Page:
Despite the recent legalization of cannabis in Oregon this past November, ‘authorities’ are doing their best to squash the rising tide of support for marijuana and its non-hallucinogenic cousin, hemp.
Organized by Paul Stanford, Hempstalk is an annual Festival held in Portland Oregon – at least it was successfully held last year. In 2015, Stanford won’t be so lucky.
The 2014 event was peaceful and orderly, with bands, speakers, vendors, and copious amounts of information about the cultivation of hemp. People generally didn’t smoke or sell marijuana since the festival took place prior to its legalization, but it wasn’t just a festival for pot smokers. It was also meant to promote “the many uses of agricultural hemp fiber, oil, protein, fuel and medicine.”
The festival also stated as part of their marketing efforts:
“We believe that hemp will save the Earth’s biosphere with the adoption of hemp seed for bio-diesel fuel, which will solve the energy and world hunger problems, and stop deforestation when hemp fiber is used for paper and building materials.”
Portland’s park officials waited only ONE DAY after Oregon’s historic Measure 91 passed (which legalized marijuana) to send Hempstalk’s organizer a letter denying his request to hold the 2015 event. He was also told that it could be nowhere on any public property, anywhere. A statement from the Parks Bureau customer service center manager, Shawn Rogers said:
“The passage of ballot measure 91 makes no difference in the City’s decision. It stems only from the inability of organizers to manage the event in accordance with the necessary conditions clearly outlined and revisited on multiple occasions.”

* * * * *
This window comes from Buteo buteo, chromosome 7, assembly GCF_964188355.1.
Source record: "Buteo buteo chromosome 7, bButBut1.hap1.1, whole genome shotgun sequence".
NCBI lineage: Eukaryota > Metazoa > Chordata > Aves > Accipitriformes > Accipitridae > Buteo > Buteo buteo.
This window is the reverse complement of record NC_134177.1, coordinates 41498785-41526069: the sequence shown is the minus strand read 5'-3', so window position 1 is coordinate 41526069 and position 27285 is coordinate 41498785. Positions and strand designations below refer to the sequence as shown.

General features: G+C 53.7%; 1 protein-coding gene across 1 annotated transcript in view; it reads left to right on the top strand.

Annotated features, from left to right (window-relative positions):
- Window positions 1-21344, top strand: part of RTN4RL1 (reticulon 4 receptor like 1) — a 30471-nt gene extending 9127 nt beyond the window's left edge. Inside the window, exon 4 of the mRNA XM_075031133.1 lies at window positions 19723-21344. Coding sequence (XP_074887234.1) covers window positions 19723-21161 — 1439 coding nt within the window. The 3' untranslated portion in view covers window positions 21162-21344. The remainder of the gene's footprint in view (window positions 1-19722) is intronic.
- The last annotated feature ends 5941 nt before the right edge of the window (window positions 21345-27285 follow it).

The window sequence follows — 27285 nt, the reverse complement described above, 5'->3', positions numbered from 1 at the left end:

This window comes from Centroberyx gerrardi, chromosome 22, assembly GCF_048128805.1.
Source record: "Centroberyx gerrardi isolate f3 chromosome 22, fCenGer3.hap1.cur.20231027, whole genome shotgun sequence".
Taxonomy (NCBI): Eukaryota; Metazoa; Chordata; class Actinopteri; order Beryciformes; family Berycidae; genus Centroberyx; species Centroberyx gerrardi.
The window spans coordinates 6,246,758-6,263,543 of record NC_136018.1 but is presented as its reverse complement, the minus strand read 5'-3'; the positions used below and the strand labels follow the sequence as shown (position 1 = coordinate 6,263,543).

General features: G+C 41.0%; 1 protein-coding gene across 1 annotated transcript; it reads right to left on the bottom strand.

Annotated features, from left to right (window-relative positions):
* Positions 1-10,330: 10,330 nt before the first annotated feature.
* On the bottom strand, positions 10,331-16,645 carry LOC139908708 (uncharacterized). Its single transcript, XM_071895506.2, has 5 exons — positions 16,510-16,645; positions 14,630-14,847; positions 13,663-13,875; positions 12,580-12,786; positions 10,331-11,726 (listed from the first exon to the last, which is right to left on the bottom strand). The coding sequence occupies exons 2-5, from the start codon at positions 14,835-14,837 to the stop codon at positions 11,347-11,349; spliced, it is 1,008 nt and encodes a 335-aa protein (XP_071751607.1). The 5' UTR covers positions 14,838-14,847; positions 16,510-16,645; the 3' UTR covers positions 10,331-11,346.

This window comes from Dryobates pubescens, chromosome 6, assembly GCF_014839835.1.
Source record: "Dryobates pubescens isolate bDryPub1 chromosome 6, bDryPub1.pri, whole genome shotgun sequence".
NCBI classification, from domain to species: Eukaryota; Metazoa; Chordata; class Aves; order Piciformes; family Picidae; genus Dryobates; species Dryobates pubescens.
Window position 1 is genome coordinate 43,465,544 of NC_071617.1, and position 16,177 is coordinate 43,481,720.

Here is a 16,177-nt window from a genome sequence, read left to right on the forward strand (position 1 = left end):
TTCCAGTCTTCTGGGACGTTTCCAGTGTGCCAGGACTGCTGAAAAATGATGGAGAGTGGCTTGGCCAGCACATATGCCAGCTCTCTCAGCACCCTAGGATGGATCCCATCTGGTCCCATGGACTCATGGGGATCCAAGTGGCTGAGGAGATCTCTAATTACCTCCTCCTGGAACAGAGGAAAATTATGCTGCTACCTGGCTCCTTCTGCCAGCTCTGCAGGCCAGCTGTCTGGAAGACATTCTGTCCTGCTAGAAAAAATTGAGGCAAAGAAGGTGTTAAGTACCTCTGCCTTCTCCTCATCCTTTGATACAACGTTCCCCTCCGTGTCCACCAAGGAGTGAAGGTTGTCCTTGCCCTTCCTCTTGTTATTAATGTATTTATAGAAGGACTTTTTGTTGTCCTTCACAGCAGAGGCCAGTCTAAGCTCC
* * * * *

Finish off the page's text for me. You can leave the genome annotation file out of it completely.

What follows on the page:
Funny that the letter was sent only a day after marijuana was legalized, and no one at the 2014 event smoked pot, according to some attendees – not even with performers back stage.
City officials also accused Hempstalk organizers of refusing to intervene when Parks officials told Stanford that someone was selling marijuana at his event, when in fact, Stanford told the officials to throw them out immediately if that were the case.
Stanford told Hemp News:
“While they did throw out the person in question, now they are trying to claim that we were somehow associated with him — and frankly, I believe the guy was a plant.
Roger’s letters claims there were people smoking throughout the festival, but there were bag checks of every individual before they entered the festival and strict NO SMOKING rules were in place.
The denial of Stanford’s 2015 permit is just he most recent development in a farce that includes rejection of this 2014 event, an unprecedented appeal, and a Portland City Council debate about the decision, followed by a relentless permitting process that only ended days before the two-day event in September of 2014.
Stanford’s lawyer, Ann Witte, intends to seek a writ of review asking the court to review the case with testimony from Stanford, and not just park officials. Stanford explained:
“This is all about the police and the prohibitionist reactionaries, who are attacking us for any reason they can find. We will prevail; we will win; we will never surrender.”
Christina Sarich is a humanitarian and freelance writer helping you to Wake up Your Sleepy Little Head, and See the Big Picture. Her blog is Yoga for the New World. Her latest book is Pharma Sutra: Healing the Body And Mind Through the Art of Yoga.